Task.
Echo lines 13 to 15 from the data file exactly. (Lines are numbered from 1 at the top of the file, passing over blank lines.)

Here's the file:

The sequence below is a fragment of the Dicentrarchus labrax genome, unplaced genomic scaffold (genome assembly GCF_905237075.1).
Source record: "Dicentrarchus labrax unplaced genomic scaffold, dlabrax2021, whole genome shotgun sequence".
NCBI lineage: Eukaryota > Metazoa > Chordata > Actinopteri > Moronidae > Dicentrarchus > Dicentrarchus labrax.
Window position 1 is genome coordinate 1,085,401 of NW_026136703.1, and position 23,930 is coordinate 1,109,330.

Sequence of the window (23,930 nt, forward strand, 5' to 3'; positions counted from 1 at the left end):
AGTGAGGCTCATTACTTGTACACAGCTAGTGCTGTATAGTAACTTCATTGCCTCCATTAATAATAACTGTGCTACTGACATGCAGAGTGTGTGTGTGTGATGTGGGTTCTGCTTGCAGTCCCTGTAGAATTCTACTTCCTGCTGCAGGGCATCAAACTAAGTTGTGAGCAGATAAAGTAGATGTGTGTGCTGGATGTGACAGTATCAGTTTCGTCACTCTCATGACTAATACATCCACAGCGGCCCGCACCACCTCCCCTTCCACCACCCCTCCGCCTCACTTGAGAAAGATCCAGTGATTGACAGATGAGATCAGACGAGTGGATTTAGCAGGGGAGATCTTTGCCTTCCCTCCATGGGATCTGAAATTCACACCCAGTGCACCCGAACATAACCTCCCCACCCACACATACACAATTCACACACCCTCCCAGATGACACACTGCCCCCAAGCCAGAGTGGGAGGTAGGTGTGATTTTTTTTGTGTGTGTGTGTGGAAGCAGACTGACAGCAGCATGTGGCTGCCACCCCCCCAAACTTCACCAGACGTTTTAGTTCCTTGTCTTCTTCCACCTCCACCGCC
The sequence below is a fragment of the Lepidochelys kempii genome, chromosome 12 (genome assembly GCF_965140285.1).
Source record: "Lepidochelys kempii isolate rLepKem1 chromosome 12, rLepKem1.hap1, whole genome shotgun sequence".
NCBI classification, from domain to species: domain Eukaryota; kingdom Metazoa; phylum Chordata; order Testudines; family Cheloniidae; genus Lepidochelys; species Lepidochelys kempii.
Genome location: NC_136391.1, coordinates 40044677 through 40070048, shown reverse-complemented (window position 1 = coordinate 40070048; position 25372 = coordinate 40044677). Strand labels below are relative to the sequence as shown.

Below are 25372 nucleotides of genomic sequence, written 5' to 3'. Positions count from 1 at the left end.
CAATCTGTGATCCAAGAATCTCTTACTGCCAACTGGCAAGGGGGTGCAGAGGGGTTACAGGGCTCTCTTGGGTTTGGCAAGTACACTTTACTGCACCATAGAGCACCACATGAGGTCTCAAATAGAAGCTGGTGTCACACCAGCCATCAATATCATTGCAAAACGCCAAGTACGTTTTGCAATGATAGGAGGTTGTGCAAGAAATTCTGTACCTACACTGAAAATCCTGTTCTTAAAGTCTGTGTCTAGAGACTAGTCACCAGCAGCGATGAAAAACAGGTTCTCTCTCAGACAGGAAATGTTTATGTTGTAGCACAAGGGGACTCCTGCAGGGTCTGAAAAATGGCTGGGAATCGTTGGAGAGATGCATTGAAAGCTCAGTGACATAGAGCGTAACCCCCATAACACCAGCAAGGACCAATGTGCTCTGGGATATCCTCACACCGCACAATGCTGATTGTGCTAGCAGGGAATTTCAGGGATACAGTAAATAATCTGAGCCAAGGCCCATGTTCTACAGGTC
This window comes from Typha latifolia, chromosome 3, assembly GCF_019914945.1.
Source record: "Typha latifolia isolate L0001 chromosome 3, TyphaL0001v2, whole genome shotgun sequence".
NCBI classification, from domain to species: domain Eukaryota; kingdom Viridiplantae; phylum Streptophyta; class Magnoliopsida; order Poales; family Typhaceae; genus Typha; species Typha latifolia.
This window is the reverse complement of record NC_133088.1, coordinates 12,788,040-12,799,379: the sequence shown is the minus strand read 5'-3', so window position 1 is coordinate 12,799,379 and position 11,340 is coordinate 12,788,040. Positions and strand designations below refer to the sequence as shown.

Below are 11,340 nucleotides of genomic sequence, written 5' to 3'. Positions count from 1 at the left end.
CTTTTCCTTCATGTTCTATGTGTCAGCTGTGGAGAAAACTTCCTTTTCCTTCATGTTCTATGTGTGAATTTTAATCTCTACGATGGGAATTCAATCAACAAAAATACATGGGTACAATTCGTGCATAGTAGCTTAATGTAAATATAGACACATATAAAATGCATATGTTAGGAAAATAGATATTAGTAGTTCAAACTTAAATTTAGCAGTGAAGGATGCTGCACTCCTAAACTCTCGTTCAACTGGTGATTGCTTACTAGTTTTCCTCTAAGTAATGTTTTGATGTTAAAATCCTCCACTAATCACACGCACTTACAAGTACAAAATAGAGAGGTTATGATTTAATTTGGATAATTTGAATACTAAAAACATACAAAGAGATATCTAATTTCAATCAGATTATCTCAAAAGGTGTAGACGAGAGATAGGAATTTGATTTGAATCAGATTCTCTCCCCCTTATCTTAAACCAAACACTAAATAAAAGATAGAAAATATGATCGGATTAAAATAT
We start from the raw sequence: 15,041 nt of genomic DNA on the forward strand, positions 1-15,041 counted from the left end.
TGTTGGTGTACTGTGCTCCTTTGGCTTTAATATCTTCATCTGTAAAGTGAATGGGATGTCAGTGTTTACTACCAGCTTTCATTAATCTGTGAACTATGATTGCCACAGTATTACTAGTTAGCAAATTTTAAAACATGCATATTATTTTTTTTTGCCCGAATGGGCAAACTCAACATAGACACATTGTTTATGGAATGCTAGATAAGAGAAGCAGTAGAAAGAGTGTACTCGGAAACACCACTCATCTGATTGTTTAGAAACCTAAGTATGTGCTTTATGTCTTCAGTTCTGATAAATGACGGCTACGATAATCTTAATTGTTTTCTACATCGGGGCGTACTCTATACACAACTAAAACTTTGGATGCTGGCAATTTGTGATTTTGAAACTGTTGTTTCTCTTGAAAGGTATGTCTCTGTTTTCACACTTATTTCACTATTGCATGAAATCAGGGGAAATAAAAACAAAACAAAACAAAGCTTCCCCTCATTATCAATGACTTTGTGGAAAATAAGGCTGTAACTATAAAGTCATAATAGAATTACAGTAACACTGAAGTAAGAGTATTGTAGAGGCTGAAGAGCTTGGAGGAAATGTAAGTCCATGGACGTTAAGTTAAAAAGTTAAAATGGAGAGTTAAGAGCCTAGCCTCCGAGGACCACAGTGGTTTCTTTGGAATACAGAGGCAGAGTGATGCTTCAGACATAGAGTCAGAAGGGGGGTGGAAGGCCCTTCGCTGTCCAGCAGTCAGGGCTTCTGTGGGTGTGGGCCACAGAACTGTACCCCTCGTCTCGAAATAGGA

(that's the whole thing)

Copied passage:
This window comes from Typha latifolia, chromosome 3, assembly GCF_019914945.1.
Source record: "Typha latifolia isolate L0001 chromosome 3, TyphaL0001v2, whole genome shotgun sequence".
NCBI classification, from domain to species: domain Eukaryota; kingdom Viridiplantae; phylum Streptophyta; class Magnoliopsida; order Poales; family Typhaceae; genus Typha; species Typha latifolia.